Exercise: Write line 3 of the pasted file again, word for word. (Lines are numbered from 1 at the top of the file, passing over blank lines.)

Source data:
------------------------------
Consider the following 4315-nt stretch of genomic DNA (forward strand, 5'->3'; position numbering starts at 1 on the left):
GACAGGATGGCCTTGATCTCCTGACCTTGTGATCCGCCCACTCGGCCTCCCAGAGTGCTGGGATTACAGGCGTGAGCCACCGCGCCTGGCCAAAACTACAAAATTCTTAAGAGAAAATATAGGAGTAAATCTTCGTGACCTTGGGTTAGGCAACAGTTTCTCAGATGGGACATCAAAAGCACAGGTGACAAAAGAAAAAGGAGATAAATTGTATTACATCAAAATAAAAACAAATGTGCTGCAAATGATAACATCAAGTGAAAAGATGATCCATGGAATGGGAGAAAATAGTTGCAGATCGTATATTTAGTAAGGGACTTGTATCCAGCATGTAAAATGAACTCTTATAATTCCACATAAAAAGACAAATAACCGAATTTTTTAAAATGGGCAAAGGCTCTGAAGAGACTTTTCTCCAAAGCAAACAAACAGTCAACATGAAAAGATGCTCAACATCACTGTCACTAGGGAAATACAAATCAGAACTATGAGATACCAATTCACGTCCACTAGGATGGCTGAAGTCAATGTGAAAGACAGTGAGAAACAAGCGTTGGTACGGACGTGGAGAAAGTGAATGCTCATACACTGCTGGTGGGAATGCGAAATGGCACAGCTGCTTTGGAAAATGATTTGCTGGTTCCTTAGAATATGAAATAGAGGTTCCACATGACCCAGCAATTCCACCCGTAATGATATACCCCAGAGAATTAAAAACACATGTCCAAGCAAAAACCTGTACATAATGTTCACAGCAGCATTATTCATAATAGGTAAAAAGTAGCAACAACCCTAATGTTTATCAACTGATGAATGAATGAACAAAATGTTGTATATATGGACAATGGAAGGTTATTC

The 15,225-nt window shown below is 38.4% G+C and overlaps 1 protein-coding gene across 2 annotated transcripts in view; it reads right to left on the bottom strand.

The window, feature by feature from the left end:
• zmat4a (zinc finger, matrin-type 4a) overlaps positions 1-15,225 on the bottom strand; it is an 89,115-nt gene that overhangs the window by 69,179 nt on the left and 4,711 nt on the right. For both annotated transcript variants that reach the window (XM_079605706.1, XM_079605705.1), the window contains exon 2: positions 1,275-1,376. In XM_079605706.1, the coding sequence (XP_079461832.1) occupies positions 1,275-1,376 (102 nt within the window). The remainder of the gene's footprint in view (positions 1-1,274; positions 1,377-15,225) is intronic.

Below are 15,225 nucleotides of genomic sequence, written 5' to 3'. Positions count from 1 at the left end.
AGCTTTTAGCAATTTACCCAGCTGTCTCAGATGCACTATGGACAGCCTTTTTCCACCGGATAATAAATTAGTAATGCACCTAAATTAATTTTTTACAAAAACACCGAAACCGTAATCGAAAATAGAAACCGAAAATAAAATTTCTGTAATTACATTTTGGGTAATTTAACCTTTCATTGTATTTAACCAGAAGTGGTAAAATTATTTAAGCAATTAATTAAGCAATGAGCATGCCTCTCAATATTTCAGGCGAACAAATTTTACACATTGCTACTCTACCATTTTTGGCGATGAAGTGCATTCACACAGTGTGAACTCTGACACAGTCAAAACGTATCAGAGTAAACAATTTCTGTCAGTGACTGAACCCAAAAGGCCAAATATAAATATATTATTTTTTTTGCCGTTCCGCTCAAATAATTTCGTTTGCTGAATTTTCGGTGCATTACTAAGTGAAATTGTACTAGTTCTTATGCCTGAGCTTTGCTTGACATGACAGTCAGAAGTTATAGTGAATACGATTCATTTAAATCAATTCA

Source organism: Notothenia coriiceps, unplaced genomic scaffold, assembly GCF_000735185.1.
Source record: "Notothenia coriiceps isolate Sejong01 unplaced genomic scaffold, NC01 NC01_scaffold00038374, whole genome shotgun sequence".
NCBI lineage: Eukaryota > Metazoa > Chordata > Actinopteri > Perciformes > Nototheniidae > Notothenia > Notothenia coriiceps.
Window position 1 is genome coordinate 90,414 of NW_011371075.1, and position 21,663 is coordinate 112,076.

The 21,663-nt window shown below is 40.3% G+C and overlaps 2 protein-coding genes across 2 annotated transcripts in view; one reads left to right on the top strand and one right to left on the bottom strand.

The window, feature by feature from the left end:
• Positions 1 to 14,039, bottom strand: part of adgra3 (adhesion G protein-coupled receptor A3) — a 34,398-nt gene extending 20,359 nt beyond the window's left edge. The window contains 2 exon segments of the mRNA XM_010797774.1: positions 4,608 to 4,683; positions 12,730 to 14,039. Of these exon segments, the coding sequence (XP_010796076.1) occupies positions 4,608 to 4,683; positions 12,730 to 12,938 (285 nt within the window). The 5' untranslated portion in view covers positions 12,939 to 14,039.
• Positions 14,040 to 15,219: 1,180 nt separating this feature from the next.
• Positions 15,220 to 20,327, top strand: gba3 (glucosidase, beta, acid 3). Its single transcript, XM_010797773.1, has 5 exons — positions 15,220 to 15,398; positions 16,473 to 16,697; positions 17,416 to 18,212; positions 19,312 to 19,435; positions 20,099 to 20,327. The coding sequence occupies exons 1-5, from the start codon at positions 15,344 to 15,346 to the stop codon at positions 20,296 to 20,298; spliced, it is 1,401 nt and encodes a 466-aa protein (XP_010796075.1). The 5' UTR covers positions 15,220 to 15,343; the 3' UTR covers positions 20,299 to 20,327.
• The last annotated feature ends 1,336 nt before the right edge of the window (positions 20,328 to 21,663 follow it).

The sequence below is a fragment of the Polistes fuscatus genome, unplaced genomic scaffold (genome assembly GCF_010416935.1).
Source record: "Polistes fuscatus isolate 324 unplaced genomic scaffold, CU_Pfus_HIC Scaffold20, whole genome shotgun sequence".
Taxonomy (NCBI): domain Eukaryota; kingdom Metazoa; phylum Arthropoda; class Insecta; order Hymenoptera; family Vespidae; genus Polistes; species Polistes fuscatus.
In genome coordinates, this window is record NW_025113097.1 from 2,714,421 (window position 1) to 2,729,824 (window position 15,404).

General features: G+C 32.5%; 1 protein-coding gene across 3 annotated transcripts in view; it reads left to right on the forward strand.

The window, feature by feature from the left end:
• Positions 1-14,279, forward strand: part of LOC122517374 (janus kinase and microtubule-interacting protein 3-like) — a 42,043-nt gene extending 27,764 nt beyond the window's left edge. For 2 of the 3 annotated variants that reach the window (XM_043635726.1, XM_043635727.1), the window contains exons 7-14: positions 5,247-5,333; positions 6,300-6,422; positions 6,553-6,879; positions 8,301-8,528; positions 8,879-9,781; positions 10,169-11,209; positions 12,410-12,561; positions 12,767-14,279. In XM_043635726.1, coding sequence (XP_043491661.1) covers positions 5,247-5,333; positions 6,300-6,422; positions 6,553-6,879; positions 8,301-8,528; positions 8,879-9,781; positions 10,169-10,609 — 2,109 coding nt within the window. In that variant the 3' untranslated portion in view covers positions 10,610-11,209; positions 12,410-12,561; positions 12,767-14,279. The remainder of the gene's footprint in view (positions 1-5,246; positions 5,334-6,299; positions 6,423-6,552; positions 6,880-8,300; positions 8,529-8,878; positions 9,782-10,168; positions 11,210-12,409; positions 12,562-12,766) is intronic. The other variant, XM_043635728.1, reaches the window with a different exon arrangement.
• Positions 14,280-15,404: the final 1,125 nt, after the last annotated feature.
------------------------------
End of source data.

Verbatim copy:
The 15,225-nt window shown below is 38.4% G+C and overlaps 1 protein-coding gene across 2 annotated transcripts in view; it reads right to left on the bottom strand.